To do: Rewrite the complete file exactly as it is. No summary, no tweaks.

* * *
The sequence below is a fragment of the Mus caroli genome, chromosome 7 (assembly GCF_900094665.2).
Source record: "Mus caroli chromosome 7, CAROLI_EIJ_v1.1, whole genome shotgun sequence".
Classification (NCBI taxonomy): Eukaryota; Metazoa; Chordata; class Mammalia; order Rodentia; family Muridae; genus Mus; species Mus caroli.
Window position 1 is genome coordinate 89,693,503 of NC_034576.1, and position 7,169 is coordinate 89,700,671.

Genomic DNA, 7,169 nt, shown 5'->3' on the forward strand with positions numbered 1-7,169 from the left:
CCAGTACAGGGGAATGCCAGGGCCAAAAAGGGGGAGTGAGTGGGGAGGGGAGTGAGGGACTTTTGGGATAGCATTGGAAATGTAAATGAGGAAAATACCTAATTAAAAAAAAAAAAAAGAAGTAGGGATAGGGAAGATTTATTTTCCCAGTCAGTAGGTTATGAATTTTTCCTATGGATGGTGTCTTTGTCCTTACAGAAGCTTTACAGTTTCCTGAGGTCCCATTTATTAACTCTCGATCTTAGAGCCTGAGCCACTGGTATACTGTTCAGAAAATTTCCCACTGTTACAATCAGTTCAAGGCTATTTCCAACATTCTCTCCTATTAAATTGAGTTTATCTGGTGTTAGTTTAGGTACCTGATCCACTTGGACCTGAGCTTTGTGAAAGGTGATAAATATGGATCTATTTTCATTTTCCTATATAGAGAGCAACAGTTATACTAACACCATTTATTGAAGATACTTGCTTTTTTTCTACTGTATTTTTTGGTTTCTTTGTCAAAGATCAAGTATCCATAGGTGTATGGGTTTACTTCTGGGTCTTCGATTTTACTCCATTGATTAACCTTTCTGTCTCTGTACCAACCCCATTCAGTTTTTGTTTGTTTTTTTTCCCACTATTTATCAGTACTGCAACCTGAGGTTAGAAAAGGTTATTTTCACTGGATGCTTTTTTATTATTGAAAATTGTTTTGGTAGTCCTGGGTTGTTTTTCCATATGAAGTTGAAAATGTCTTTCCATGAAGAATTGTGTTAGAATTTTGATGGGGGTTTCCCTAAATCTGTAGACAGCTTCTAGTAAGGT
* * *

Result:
The sequence below is a fragment of the Mus caroli genome, chromosome 7 (assembly GCF_900094665.2).
Source record: "Mus caroli chromosome 7, CAROLI_EIJ_v1.1, whole genome shotgun sequence".
Classification (NCBI taxonomy): Eukaryota; Metazoa; Chordata; class Mammalia; order Rodentia; family Muridae; genus Mus; species Mus caroli.
Window position 1 is genome coordinate 89,693,503 of NC_034576.1, and position 7,169 is coordinate 89,700,671.

Genomic DNA, 7,169 nt, shown 5'->3' on the forward strand with positions numbered 1-7,169 from the left:
CCAGTACAGGGGAATGCCAGGGCCAAAAAGGGGGAGTGAGTGGGGAGGGGAGTGAGGGACTTTTGGGATAGCATTGGAAATGTAAATGAGGAAAATACCTAATTAAAAAAAAAAAAAAGAAGTAGGGATAGGGAAGATTTATTTTCCCAGTCAGTAGGTTATGAATTTTTCCTATGGATGGTGTCTTTGTCCTTACAGAAGCTTTACAGTTTCCTGAGGTCCCATTTATTAACTCTCGATCTTAGAGCCTGAGCCACTGGTATACTGTTCAGAAAATTTCCCACTGTTACAATCAGTTCAAGGCTATTTCCAACATTCTCTCCTATTAAATTGAGTTTATCTGGTGTTAGTTTAGGTACCTGATCCACTTGGACCTGAGCTTTGTGAAAGGTGATAAATATGGATCTATTTTCATTTTCCTATATAGAGAGCAACAGTTATACTAACACCATTTATTGAAGATACTTGCTTTTTTTCTACTGTATTTTTTGGTTTCTTTGTCAAAGATCAAGTATCCATAGGTGTATGGGTTTACTTCTGGGTCTTCGATTTTACTCCATTGATTAACCTTTCTGTCTCTGTACCAACCCCATTCAGTTTTTGTTTGTTTTTTTTCCCACTATTTATCAGTACTGCAACCTGAGGTTAGAAAAGGTTATTTTCACTGGATGCTTTTTTATTATTGAAAATTGTTTTGGTAGTCCTGGGTTGTTTTTCCATATGAAGTTGAAAATGTCTTTCCATGAAGAATTGTGTTAGAATTTTGATGGGGGTTTCCCTAAATCTGTAGACAGCTTCTAGTAAGGT